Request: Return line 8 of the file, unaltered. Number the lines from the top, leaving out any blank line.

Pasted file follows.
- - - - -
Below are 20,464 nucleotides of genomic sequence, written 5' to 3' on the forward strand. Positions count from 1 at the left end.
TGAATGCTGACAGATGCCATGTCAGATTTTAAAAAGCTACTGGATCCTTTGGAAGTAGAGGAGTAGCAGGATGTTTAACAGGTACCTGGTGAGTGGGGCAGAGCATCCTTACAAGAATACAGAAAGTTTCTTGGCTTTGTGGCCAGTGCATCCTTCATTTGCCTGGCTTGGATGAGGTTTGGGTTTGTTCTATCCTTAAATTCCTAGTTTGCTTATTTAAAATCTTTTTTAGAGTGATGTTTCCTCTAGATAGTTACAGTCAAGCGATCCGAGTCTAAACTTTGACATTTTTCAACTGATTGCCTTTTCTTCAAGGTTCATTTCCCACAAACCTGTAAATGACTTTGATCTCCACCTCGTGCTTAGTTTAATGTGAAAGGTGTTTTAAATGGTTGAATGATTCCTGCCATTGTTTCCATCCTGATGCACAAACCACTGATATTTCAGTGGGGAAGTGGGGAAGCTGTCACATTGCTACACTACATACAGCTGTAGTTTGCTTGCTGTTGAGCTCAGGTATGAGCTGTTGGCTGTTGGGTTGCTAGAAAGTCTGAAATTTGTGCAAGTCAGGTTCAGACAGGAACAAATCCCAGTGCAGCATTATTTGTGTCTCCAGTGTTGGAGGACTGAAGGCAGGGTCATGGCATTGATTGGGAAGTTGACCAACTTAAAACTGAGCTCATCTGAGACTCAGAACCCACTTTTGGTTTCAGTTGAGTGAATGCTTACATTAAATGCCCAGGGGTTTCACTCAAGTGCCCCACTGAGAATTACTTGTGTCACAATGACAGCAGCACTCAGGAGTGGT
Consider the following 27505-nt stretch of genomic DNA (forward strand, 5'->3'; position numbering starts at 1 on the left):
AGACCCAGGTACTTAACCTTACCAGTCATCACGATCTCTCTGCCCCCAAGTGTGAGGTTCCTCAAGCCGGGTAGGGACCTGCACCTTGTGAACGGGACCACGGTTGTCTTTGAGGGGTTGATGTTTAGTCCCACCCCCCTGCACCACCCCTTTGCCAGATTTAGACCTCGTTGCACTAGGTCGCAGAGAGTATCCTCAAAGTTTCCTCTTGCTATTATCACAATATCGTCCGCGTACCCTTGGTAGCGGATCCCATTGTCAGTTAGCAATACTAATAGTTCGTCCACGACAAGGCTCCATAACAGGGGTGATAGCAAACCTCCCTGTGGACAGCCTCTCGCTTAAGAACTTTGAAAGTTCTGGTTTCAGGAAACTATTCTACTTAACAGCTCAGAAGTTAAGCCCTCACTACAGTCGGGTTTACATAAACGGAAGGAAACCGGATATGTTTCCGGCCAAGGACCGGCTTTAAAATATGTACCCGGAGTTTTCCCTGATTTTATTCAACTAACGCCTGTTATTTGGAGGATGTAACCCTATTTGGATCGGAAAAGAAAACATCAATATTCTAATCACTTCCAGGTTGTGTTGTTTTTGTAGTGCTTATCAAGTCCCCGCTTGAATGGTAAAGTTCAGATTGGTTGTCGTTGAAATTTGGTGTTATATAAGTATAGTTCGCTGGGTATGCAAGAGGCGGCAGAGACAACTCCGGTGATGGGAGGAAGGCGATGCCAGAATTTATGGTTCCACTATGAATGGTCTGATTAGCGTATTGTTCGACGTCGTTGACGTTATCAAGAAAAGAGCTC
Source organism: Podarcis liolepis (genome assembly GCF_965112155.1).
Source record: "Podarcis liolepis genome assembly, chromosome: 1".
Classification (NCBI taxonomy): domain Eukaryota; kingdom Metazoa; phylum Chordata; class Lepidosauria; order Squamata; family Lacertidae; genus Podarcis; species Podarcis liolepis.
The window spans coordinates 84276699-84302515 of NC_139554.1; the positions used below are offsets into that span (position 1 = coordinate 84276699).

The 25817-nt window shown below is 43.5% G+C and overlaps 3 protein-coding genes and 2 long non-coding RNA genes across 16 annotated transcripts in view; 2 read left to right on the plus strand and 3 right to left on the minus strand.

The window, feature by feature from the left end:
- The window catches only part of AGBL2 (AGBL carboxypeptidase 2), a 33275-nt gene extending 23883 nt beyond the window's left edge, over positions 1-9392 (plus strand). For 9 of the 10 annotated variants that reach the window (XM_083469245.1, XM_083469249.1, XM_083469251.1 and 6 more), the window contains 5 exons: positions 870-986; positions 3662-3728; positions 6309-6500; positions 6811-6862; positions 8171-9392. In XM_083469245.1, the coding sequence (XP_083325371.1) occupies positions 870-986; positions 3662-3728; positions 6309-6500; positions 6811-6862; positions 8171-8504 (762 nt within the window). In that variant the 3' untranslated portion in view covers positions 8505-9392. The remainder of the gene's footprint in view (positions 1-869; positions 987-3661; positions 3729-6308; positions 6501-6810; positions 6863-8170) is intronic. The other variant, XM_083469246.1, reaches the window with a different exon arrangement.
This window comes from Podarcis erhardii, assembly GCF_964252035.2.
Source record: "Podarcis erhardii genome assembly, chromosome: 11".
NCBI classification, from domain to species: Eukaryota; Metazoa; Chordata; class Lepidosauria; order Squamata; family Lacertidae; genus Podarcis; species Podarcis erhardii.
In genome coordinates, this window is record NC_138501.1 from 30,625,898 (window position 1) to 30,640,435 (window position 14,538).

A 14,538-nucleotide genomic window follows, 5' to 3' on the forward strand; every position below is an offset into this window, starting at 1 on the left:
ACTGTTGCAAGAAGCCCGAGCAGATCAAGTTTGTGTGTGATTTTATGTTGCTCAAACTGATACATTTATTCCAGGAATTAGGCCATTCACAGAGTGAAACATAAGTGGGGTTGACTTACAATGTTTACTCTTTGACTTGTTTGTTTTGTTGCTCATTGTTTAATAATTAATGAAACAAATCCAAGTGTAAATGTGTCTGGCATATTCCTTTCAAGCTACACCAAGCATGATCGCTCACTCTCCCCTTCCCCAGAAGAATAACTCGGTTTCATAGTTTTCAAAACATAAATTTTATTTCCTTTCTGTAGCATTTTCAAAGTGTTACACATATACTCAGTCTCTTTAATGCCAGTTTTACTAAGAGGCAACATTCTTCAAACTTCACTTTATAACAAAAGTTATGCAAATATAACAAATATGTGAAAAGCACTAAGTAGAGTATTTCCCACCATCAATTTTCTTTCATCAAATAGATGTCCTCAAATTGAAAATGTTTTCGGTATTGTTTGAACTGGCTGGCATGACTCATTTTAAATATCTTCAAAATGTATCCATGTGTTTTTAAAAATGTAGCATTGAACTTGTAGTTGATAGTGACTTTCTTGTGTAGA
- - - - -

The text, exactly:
The window spans coordinates 84276699-84302515 of NC_139554.1; the positions used below are offsets into that span (position 1 = coordinate 84276699).